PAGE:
The remarks here basically indicate a distrust not only for this advisor to Obama but Obama’s willing acceptance of this person’s lack of sophistication and inability to be critical of outrageous ideological positions and practices widespread in the middle east. What are the countervailing positions being put forth in this administration? It sounds like cloud-cuckoo-land.

Scott says:

Dahlia’s a sweet, smart person whose analysis is deeply flawed and therefore dangerous. First and foremost, there is no such thing as a Muslim world. There are Muslims living in nation states around the world but they are as diverse as Christians living in their respective nation states. The notion that there is a Muslim world that needs ‘unity’, as Dahlia puts it, is a notion chiefly advanced by Islamist ideologues like HT and violent extremists like AQ. Why on earth would our president continue to echo what is essentially AQ propaganda? The US is a nation state that has interests that we should work with other nation states to advance. We are wandering down a blind alley in attempting to win the “Muslim World” to our side. Instead we should seek to raise up and support Muslims like the father of the Christmas day bomber who was, in my view, more of a Muslim than his son. We should support those who for their own reasons are seeking to rescue their societies from the twin evils of authoritarianism on the one hand and Islamism on the other. We should recognize that to change our policies just because people don’t like them is hardly the point of the American project. We should be clear with what we believe and make arguments for our policies. We respect people when we tell them the truth; not when we coddle them.

David N says:

Ms. Mogahed talks about bringing the US closer to the Muslim civilizations and does not say a single word about how the Muslims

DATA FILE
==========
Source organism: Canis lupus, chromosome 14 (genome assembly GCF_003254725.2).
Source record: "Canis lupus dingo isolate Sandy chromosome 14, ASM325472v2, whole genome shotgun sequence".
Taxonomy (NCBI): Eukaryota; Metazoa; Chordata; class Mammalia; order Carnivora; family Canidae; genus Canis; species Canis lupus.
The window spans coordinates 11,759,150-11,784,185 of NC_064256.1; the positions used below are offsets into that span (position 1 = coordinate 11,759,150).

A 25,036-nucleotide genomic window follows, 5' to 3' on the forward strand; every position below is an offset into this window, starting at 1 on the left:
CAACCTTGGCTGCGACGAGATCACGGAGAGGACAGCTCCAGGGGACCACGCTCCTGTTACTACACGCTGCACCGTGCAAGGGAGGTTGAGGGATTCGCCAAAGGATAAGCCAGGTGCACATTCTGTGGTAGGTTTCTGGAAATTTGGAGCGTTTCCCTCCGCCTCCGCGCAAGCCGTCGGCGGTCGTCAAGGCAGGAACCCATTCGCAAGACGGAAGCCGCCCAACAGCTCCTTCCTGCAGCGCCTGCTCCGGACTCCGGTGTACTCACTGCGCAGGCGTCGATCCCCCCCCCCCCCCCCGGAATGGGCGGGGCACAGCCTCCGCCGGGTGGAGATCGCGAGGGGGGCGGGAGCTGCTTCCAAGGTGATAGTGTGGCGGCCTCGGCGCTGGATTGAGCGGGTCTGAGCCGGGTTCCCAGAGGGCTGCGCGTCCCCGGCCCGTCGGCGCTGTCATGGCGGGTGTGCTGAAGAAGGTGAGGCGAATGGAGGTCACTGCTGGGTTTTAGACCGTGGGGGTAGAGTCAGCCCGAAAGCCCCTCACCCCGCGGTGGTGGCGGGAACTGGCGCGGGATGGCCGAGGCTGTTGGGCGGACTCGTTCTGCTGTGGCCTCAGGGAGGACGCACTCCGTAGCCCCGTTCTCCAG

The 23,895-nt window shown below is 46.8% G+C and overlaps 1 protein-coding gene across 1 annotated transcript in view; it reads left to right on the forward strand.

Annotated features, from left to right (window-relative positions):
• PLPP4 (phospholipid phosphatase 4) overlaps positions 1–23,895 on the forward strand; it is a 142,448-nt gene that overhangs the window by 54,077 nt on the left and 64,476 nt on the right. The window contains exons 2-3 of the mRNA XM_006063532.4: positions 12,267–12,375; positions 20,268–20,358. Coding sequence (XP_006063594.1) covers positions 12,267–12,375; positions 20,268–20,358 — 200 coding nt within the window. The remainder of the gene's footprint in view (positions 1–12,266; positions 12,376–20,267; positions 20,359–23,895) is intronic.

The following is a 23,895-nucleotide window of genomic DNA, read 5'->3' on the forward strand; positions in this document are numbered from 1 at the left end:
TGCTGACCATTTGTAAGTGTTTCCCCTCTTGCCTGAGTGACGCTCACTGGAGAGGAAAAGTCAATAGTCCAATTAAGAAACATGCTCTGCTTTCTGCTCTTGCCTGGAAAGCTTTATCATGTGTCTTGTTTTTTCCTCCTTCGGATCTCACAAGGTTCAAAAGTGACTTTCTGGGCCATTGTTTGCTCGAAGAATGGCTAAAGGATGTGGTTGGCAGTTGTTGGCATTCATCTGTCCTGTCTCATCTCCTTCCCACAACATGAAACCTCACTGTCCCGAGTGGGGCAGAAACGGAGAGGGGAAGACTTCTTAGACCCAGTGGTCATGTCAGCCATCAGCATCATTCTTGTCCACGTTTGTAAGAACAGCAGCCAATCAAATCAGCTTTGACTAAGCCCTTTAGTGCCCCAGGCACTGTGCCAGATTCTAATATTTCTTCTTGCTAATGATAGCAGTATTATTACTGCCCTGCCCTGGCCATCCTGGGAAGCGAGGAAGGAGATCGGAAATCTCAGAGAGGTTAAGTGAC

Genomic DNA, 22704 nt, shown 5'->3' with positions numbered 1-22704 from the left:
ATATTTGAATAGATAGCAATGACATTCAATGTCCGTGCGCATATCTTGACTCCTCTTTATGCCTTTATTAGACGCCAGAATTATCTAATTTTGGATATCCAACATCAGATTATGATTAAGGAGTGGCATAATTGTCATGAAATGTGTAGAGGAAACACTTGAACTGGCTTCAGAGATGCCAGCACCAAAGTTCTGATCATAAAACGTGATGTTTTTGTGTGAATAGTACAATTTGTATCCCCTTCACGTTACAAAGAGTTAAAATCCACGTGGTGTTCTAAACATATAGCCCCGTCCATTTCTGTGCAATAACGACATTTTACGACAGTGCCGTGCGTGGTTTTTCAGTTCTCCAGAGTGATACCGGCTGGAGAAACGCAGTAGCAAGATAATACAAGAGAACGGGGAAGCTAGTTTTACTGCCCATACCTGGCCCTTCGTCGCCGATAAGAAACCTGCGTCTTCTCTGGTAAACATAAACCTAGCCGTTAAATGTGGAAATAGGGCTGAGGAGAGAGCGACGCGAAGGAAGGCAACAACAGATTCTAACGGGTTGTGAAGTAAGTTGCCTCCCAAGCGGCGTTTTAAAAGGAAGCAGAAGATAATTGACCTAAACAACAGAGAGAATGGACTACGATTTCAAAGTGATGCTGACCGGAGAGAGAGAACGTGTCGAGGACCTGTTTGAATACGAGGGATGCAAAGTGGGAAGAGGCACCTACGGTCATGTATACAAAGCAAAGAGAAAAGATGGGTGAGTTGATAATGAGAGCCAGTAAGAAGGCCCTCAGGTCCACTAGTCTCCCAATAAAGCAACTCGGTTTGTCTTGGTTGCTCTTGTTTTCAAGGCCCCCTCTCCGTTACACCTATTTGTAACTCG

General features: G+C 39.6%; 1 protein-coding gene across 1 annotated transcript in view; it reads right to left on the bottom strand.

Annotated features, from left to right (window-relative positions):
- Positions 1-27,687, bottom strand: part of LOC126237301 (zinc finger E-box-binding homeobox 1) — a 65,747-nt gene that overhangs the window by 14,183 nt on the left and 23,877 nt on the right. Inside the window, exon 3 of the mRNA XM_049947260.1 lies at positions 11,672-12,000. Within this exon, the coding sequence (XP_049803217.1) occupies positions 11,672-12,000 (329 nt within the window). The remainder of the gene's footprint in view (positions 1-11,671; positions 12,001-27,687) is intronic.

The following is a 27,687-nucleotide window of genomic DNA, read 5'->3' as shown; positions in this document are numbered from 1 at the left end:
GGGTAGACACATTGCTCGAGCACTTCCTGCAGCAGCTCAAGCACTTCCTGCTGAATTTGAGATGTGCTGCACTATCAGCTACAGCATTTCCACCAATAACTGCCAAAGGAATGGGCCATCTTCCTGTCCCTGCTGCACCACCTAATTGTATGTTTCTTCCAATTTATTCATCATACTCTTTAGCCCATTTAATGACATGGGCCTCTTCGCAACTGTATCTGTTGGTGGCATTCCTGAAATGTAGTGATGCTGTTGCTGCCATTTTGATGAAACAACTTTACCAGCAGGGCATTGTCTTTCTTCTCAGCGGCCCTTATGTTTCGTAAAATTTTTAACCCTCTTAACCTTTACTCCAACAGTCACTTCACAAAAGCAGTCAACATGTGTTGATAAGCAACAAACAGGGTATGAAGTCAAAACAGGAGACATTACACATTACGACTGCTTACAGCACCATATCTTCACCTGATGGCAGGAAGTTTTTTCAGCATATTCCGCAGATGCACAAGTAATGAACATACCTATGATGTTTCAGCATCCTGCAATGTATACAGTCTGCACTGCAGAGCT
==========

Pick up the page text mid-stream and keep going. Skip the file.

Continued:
are treating and being treated in their respective countries.
She should ask her father why they left Egypt almost 30 years ago.
I can only imagine that Egypt and the rest of the Muslim countries
can not give the same type of opportunities that the western
civilization can. In plain English this is called “running out on your

raymond says:

I’m just wondering how long it will take for someone to take advantage of our freedoms. Why is a person carrying the Bible not allowed into Saudi Arabia or other Muslim countries, while we allow Muslems to establish Mosques, schools, social clubs, the Quran, etc without restraint in the good old USA.It’s called Freedom. Let’s not spoil it Obama!

TopAssistant says:

Each American must contact their national politicians and ask, “Which House and Senate committees holds jurisdiction over determining if Islam is a religion or just a 7th century cult started by a 7th century pedophile?” CAIR and other Muslim Brotherhood groups are using they are a RELIGION when they are not. Google, Stephen Coughlin thesis and read his legal research paid for by DoD Join Chiefs of Staff. What he found in legal research is Islam was not hijacked by a few radicals,